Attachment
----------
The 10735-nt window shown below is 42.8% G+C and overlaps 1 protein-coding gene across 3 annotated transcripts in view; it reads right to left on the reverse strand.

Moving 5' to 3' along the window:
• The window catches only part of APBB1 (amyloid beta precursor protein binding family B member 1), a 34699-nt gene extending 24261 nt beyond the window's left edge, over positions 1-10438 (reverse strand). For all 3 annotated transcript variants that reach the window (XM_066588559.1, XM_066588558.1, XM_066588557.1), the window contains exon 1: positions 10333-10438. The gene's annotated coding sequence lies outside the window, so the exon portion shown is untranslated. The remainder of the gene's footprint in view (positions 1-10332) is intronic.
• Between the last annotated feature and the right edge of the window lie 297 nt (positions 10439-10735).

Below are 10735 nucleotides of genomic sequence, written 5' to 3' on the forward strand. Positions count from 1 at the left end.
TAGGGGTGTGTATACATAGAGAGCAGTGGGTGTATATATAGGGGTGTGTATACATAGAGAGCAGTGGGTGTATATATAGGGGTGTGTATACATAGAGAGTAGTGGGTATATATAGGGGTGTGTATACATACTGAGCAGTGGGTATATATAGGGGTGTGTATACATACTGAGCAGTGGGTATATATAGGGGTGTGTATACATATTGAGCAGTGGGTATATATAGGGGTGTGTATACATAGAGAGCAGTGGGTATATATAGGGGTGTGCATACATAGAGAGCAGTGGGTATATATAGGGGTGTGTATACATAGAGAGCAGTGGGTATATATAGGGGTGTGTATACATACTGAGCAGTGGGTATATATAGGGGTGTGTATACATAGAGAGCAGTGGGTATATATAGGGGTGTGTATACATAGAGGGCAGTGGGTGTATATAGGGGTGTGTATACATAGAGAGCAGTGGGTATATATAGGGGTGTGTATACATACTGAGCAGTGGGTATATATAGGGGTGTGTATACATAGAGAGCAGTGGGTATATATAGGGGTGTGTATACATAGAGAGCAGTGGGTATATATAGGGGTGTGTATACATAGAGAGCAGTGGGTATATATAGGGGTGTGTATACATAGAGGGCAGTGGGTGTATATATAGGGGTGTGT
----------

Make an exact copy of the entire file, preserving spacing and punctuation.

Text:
The 10735-nt window shown below is 42.8% G+C and overlaps 1 protein-coding gene across 3 annotated transcripts in view; it reads right to left on the reverse strand.

Moving 5' to 3' along the window:
• The window catches only part of APBB1 (amyloid beta precursor protein binding family B member 1), a 34699-nt gene extending 24261 nt beyond the window's left edge, over positions 1-10438 (reverse strand). For all 3 annotated transcript variants that reach the window (XM_066588559.1, XM_066588558.1, XM_066588557.1), the window contains exon 1: positions 10333-10438. The gene's annotated coding sequence lies outside the window, so the exon portion shown is untranslated. The remainder of the gene's footprint in view (positions 1-10332) is intronic.
• Between the last annotated feature and the right edge of the window lie 297 nt (positions 10439-10735).

Below are 10735 nucleotides of genomic sequence, written 5' to 3' on the forward strand. Positions count from 1 at the left end.
TAGGGGTGTGTATACATAGAGAGCAGTGGGTGTATATATAGGGGTGTGTATACATAGAGAGCAGTGGGTGTATATATAGGGGTGTGTATACATAGAGAGTAGTGGGTATATATAGGGGTGTGTATACATACTGAGCAGTGGGTATATATAGGGGTGTGTATACATACTGAGCAGTGGGTATATATAGGGGTGTGTATACATATTGAGCAGTGGGTATATATAGGGGTGTGTATACATAGAGAGCAGTGGGTATATATAGGGGTGTGCATACATAGAGAGCAGTGGGTATATATAGGGGTGTGTATACATAGAGAGCAGTGGGTATATATAGGGGTGTGTATACATACTGAGCAGTGGGTATATATAGGGGTGTGTATACATAGAGAGCAGTGGGTATATATAGGGGTGTGTATACATAGAGGGCAGTGGGTGTATATAGGGGTGTGTATACATAGAGAGCAGTGGGTATATATAGGGGTGTGTATACATACTGAGCAGTGGGTATATATAGGGGTGTGTATACATAGAGAGCAGTGGGTATATATAGGGGTGTGTATACATAGAGAGCAGTGGGTATATATAGGGGTGTGTATACATAGAGAGCAGTGGGTATATATAGGGGTGTGTATACATAGAGGGCAGTGGGTGTATATATAGGGGTGTGT